By Josh Hotsenpiller, CEO of JUNO, Human Connection Expert
If you’ve been working on WiFi for the last 14 months, a return to the office may be jarring. Association professionals made the pivot from usually predominantly people-centric office spaces to recreate what they could online. Work styles and relationship equity helped many get things done. As we face another change now, in the return to offices, the future of work looks different. It’s hybrid, just like the future of events.
A Deloitte study showed 61% of executives are focusing on Reimagining Work: Achieving new or different work outcomes with new combinations of technology and people. That means individuals must manage their own networks and relationships in new ways - with technology and people.
Follow these tips to stay open to human connection work for virtual and in-person situations. Put focus on them now to ease the path for yourself and your staff so they in turn can set the tone for volunteers, members and event participants.
Actively seek to connect and reconnect
Keeping an open mind about connecting is paramount. The right times and styles to connect may have shifted, even with people you had considered friends. The nation, the world, has had a joint experience, yes. But within everyone’s homes, and hearts, singular experiences occurred. The workmate you used to go to drinks with every Friday may have experienced a deep loss that he has not yet revealed. The colleague who always brought donuts may have experienced a loss in family income.
There are no hard and fast rules about the right times and ways to connect. Communication about that very fact will help pave the way. For member events, be sure to work in time for connections and use tools to aid everyone. At JUNO we encourage clients to think about two different audiences (virtual and in-person) but in three different environments -- virtual, in-person and the blended hybrid spaces combining people and technology.
Keep personal settings open to connection
If the WiFi setting is turned off on your phone, your chance of connecting is zero. Drop your guard around others to show the vulnerability that helps others know it’s safe to connect with you. During the work-from-home era, those with messy backgrounds and no makeup earned respect from many for authenticity points. Children and dogs on laps indicated an openness to connecting freely.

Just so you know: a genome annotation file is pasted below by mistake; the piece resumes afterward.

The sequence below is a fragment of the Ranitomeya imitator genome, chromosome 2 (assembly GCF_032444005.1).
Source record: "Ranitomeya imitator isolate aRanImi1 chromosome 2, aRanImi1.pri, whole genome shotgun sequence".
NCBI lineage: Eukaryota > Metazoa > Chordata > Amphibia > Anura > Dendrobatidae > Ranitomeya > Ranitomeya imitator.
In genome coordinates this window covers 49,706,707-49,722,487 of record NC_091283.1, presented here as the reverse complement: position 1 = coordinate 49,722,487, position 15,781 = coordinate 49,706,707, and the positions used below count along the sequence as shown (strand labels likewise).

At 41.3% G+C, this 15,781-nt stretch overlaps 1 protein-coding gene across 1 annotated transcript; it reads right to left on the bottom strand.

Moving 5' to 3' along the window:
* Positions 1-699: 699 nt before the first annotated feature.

As people return to offices, drop their children off at school, overcome straight up anxiety about moving around in the world, emotion will leak out. Roll with complicated relationship rebuilding.
At events, a slow and measured opening day will help more people build to their ideal comfort level. Specifically recognizing pain and grief may exist will help everyone feel welcome and included.
Recognize available connections to support goals
Determine who is in your network, because it may look different than before. The industry has lost a severe number of people, and their intellectual property along with them. As rebuilding happens for associations and event firms as well, new and energizing ideas will come forth. Technology companies like ours that have entered the space now expand the skill sets you can access. Certification programs are abound to help event professionals in particular meet this “new normal” so talk to your network about what they have learned during the past 14 months. Remember, the connections you need may not be physically accessible to you but rather in a virtual environment. The future of work is hybrid, as are events.
Determine what you want to discover
As you review the landscape of your network, you’ll find areas where you want to grow. As you re-establish connections, get a bit selfish about how that might benefit you. Get selfish especially about how new connections might benefit your team and boost their growth overall.
It’s time to start thinking about accelerating personal growth. Your constituents certainly are. Businesses that have stagnated are re-energizing. Organizations that have been slowed by pandemic and economic forces are bursting out into the new Roaring ’20s.
With all your settings open and connections identified, you are ready to roar along the connection highway yourself. Connecting doesn’t happen by accident. Even if two humans are brought into each others’ spaces accidentally, connection is a conscious activity.
The effort you make to
- Actively seek to connect and re-connect
- Keep personal settings open to connection
- Recognize available connections to support goals and
- Determine what you want to discover
will support your future goals and that of your organization.